This version of SPERT-Beta adds a new set of probability curves — only they’re not curves! Now, if the *most likely* outcome is equal to, or very close to, either the minimum or maximum point-estimates, the skew analysis will determine that a **triangular distribution** is the best shaped distribution for the uncertainty (and a right triangle, at that). This means that for a right-skewed uncertainty where the minimum point-estimate is also the most likely outcome, the implied shape of the probability distribution is a right triangle sloping downward to the right. Conversely, if the *most likely *outcome is equal to, or very close to, the maximum point-estimate, the skew analysis determines that the shape is a left-skewed, right triangle sloping downward to the left.

However, because the estimator can make a subjective opinion about *how likely* the most likely outcome really is, the actual shape of the implied distribution could be something other than a triangle. For *near certainty*, for example, the shape is flat along the x-axis and rises very sharply either towards the minimum or maximum point-estimates (depending on whether the most likely outcome is equal to or very near to the minimum or maximum point-estimate). For conditions where there is something less than *medium-low* confidence, the shape is concave and at the point of a *guesstimate*, the shape is virtually uniform.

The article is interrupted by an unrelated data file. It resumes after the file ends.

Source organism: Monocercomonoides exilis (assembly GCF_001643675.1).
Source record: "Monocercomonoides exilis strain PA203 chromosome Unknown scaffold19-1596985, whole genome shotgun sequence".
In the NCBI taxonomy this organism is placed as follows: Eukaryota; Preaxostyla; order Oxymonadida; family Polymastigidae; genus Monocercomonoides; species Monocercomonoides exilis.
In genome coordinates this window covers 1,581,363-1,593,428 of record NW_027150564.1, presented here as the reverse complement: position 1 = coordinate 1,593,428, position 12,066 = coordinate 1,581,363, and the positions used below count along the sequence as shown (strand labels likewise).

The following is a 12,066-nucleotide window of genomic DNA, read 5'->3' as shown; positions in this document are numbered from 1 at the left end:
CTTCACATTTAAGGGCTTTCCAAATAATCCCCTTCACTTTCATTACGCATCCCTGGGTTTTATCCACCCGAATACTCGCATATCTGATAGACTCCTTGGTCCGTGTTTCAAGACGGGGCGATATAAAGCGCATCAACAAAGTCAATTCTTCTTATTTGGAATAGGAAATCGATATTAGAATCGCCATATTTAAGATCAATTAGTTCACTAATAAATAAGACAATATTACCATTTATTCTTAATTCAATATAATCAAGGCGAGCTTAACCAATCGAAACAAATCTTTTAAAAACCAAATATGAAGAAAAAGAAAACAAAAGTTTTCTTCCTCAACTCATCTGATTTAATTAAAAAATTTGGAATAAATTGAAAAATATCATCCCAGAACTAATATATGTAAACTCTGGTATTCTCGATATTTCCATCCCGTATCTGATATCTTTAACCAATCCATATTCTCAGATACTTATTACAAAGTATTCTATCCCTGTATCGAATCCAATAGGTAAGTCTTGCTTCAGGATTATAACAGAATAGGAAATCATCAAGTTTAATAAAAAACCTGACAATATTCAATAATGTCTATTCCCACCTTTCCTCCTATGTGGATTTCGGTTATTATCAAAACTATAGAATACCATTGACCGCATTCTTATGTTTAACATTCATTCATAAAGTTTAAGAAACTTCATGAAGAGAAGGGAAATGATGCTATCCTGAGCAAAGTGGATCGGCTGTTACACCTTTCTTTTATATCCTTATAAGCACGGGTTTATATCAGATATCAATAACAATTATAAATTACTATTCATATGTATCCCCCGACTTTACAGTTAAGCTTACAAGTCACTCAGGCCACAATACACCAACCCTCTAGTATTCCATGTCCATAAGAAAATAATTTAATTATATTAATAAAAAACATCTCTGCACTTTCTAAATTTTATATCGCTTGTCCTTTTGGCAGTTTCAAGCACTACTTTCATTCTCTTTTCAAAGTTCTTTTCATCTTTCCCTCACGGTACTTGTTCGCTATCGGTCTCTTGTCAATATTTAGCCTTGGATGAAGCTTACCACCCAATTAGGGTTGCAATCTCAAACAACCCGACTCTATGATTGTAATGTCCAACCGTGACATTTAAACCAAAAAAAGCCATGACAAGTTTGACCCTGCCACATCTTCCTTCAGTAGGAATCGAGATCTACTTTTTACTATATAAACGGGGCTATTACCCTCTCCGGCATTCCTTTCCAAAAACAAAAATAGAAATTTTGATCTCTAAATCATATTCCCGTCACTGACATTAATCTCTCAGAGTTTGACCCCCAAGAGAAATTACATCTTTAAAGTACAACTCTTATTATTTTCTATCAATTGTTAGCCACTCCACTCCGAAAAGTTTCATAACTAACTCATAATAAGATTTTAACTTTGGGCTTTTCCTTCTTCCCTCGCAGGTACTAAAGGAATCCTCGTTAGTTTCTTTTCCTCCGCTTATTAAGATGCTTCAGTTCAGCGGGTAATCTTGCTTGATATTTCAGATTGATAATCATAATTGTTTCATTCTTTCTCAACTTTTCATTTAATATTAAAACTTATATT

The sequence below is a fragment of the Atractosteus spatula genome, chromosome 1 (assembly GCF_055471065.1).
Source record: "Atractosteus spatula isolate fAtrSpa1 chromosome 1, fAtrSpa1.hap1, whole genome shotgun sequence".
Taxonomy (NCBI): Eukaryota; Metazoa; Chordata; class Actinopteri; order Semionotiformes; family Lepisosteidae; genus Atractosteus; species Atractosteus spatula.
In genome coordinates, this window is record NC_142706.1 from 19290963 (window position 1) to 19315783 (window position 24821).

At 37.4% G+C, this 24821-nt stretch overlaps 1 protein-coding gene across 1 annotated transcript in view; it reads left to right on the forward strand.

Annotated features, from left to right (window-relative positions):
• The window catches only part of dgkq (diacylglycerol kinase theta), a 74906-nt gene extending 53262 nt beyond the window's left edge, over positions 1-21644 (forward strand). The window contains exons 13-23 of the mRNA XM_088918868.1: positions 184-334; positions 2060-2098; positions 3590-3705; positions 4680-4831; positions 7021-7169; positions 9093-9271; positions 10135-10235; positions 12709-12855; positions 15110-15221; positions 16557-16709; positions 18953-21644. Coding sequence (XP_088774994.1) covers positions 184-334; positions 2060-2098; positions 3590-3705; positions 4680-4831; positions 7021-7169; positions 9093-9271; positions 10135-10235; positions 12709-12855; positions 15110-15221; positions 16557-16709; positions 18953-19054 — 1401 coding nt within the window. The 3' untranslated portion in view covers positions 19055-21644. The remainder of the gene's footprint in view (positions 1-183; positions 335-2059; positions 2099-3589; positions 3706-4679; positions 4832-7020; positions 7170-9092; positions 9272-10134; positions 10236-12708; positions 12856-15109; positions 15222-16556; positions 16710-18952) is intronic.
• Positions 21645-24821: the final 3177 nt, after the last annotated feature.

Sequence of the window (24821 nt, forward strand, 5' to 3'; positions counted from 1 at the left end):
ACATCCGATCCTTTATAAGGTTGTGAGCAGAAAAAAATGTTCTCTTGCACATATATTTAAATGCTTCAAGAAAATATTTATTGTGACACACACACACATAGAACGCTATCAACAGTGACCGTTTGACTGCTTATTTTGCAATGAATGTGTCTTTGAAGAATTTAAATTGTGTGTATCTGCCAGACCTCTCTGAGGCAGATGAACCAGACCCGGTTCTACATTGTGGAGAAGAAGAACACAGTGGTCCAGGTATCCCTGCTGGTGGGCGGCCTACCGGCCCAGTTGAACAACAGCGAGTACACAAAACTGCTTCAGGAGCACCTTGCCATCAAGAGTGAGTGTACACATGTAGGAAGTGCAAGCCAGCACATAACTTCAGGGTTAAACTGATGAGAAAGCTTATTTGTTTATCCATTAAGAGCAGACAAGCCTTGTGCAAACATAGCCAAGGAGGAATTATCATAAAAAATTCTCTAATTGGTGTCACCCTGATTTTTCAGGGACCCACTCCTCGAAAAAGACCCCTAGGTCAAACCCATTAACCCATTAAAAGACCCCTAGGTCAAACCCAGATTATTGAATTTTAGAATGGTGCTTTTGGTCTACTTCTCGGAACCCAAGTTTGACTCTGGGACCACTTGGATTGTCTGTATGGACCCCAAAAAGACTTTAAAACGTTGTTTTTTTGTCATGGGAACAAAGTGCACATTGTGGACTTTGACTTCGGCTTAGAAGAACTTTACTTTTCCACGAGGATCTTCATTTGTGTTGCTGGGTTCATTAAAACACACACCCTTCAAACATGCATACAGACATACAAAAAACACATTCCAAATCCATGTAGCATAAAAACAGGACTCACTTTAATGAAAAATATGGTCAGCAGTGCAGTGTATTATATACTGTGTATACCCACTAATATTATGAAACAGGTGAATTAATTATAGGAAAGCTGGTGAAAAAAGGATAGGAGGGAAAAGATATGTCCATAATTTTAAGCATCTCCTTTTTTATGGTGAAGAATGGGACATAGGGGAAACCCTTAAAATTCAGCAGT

So, if you want a triangular distribution, specify **medium-low** confidence, which approximates a right triangle. However, because of the way this template is constructed, it isn’t a perfectly-shaped right triangle — it’s close, but results at the range midpoint appear to differ by about 2%. For a perfect triangle, the *beta* value for *medium-low* confidence would need to be equal to 2, not 1.9. It’s set by default as 1.9 for *medium-low* confidence because medium-low confidence puts about 27% of the area under the curve to the small side of the curve at the 3-point range’s midpoint; a triangular distribution would put exactly 25% of the area under the curve on the small side of the range midpoint. To keep the triangular skew consistent with the meaning of all other skew values (like “near certainty” or “high confidence”), I opted to accept that the SPERT-Beta template won’t actually create probabilities for a perfectly-shaped, right triangle.

Try it out! As complicated as I described this enhancement to the SPERT-Beta template, it’s extremely easy to use still. Just enter a 3-point estimate, and set the most likely outcome to be equal to either the minimum point-estimate or the maximum point-estimate. Once you do that, the skew analysis will say “Triangular” and the *alpha *shape parameter will be set accordingly.

(Visit the Download page to download the latest version of Statistical PERT – Beta Edition).